Maria:

I remember a conversation I had with a new director of technology where I had been working. I was trying to convince him that working more Agile was what we needed, and he told me, "if we buy some Macs and do some stand up meetings, we’re not going to change the culture". The method won’t change the way a culture is ingrained in an organisation, it goes hand in hand.

For me, what makes the team gel together is half empathy and half competence. I can trust my work colleagues. They are completely able to do their job well. I can delegate and know it’s going to be well done.

That’s something I had in other teams in the past but lacked in others. Feeling that even though we’re working together, I have to do far more because someone isn’t doing what they said they’d do.

Greg:

I think it’s people over the process. Even if the process gets bent, as long as you get the result, that’s good. By helping the people, you get that done. You could have the best process ever, you can chuck anyone into it but they could be demotivated, not feeling they’re their own person. Focussing on the people, like we do here, and I’ve seen it elsewhere, that really does work.

What makes good leaders?

Maria:

I would make a distinction between management and leadership. I would say management is organising work and is more top down giving orders. Leadership needs to be something different.

More fluid. Someone who sets out the vision and encourages and engages with people around them.

Greg:

Do you know the shorthand they used in my project management training? Managers push, leaders pull.

Maria:

Yes. So, it’s more about engaging people and getting them excited to get to the same vision or goal. Having the fluidity to integrate a discourse with people into that end goal or vision.

Do you think alignment of goals is important?

Maria:

I think that there needs to be a common motivation. I don’t know whether that’s a common goal, but yeah, a motivation to change something and make it better. Other places I’ve worked, have been far more bureaucratic and set in the old ways of working. So many people were working or doing a task because that’s the way they’ve been working for the last 20 years, and that’s the role they got out of university.

What stopped those organisations changing?

Maria:

That! People who weren’t passionate about what they were doing, it was just a job.

Martin:

It’s about embracing change. I don’t think it’s anything to do with age or gender. I’ve got friends of different ages, and it’s as if their evolution has stopped, and they’ve decided that work is miserable.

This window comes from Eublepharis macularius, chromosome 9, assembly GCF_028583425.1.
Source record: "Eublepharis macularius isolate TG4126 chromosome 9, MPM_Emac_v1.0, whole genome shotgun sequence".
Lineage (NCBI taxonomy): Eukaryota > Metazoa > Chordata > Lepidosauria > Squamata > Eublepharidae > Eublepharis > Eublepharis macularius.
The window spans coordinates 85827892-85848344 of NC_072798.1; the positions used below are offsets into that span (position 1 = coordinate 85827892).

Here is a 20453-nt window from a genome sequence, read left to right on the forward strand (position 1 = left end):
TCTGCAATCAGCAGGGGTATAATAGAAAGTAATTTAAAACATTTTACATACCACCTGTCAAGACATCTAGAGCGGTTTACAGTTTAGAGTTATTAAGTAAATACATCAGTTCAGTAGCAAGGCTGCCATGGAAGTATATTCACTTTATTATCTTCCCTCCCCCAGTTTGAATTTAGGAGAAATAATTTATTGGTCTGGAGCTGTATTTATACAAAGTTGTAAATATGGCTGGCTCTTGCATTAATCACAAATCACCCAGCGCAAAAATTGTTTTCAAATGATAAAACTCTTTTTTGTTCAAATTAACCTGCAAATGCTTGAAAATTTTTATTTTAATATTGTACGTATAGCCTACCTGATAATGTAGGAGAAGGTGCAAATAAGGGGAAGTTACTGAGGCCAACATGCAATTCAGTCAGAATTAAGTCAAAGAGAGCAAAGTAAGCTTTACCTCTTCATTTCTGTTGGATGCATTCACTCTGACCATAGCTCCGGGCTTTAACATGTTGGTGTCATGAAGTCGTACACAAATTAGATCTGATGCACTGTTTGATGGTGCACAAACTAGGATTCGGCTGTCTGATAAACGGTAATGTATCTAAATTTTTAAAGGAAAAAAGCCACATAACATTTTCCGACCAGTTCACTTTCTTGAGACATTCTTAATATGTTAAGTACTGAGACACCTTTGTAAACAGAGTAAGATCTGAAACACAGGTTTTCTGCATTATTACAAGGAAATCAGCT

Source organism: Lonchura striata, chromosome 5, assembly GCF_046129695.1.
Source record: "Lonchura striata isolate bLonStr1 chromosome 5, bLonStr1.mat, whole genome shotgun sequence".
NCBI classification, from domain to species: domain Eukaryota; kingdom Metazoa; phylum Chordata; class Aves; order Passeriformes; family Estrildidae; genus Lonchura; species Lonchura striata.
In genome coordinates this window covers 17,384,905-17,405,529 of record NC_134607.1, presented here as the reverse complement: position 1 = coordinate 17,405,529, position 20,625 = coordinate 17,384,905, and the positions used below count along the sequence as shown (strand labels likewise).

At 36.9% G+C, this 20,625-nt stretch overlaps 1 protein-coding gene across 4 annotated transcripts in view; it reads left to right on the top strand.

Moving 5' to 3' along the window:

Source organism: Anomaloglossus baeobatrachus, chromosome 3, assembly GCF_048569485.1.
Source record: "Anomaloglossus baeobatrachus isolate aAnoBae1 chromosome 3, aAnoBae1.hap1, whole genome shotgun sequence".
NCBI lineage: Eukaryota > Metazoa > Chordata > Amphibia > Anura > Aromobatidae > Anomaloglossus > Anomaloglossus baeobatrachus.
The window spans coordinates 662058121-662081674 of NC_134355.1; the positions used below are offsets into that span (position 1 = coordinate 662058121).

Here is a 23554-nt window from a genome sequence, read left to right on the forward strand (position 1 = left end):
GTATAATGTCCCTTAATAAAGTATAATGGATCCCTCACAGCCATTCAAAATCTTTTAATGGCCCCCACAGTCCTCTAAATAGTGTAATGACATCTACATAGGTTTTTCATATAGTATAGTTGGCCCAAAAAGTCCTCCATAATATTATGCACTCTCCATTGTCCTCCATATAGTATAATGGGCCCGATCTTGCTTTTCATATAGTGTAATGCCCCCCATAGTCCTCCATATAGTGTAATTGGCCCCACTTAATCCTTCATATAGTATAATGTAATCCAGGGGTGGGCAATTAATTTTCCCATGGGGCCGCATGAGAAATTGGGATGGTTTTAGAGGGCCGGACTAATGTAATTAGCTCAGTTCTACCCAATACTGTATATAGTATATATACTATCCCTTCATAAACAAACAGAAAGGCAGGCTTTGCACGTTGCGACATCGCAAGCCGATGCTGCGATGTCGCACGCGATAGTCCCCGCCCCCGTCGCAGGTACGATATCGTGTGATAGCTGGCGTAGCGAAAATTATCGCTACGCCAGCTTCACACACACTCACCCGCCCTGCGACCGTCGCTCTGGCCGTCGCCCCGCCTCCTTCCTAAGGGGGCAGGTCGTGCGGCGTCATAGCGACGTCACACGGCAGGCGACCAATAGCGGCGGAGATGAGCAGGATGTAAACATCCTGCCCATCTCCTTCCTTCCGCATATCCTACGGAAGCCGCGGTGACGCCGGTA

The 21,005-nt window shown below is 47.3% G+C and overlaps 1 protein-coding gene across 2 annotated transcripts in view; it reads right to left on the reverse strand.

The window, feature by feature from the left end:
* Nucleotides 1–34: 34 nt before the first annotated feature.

When you’re in an environment that embraces those common values, it doesn’t try to dictate what you do, it gives you a set of principles that guide us to whatever that goal would be. If you have different ideas, and there’s a forum for you to discuss them and feed off each and at no point do you feel, ‘I can’t say that because you’re senior’.

That sounds like Agile does help that?

Martin:

I think it does help, yeah.

Maria:

It does.

'Women's stuff', DnD and scruffy clothes

 Magda:

Going back to gender balance, when I came here, I noticed the culture of the way we speak and work with each other.

We’re free to speak about women’s stuff. I know it sounds silly, but when I was in other teams you could hear men talking about sports, they put sports on the TV and talked about stuff that I couldn’t relate to.

Greg:

I don't know much about sports, but if you want to have a great discussion on Dungeons and Dragons, I’m your man.

Magda:

So, here, and this hasn’t happened anywhere before, I can freely get a tampon out of my bag and lend it to someone who needs it. I can talk about periods.

I would never, ever do that in my previous roles. There’s just things that you don’t do, you don’t say. We are very shaming of people talking about periods, you have to whisper, ‘do you have a tampon?’

Martin:

Based on that, it seems you have personal things that you really appreciate. You’re talking about all those examples, which aren’t at all applicable to me...It’s nice to be in an environment where I can talk about D&D, and not be told that I’m wearing scruffy clothes.

Are we any closer to knowing what 'it' is?

What's clear from our discussion is that a good team needs to work together to achieve something but what leads to this is team culture.

This isn't a set of characteristics but an organic and empathetic atmosphere where people feel comfortable being themselves.

This might sound vague, it is. But if in doubt, be kind, and you'll probably find that your team culture will find you.

 

 

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1 comment

  1. Comment by Mr M P Cole posted on

    Brilliant article. I think it captures you as a wider group really well. 🙂

    Reply